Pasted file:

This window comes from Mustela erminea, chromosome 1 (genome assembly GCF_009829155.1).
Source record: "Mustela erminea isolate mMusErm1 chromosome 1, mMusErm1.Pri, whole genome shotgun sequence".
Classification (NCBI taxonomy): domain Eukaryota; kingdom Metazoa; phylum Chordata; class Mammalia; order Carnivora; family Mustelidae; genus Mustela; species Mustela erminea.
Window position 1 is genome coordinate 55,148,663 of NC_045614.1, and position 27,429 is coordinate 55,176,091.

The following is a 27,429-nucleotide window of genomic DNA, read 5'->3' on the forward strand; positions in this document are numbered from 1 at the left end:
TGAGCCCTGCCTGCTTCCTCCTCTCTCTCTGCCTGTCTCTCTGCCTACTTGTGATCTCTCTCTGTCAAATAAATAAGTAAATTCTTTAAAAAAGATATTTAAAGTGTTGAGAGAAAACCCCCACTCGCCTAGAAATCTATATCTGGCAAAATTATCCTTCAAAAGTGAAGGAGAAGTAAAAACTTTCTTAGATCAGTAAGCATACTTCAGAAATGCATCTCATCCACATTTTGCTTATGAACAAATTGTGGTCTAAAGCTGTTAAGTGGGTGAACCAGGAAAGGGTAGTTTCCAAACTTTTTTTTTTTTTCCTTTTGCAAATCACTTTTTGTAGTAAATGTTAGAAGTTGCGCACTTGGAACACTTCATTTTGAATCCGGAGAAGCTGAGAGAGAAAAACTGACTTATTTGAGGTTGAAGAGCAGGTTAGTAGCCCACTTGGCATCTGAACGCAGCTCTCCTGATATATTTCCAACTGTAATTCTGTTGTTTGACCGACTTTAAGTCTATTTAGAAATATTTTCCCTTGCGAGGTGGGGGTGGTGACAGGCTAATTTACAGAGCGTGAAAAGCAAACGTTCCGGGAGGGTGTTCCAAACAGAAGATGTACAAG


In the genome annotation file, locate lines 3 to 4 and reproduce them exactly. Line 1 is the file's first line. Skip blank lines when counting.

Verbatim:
Classification (NCBI taxonomy): domain Eukaryota; kingdom Metazoa; phylum Chordata; class Mammalia; order Carnivora; family Mustelidae; genus Mustela; species Mustela erminea.
Window position 1 is genome coordinate 55,148,663 of NC_045614.1, and position 27,429 is coordinate 55,176,091.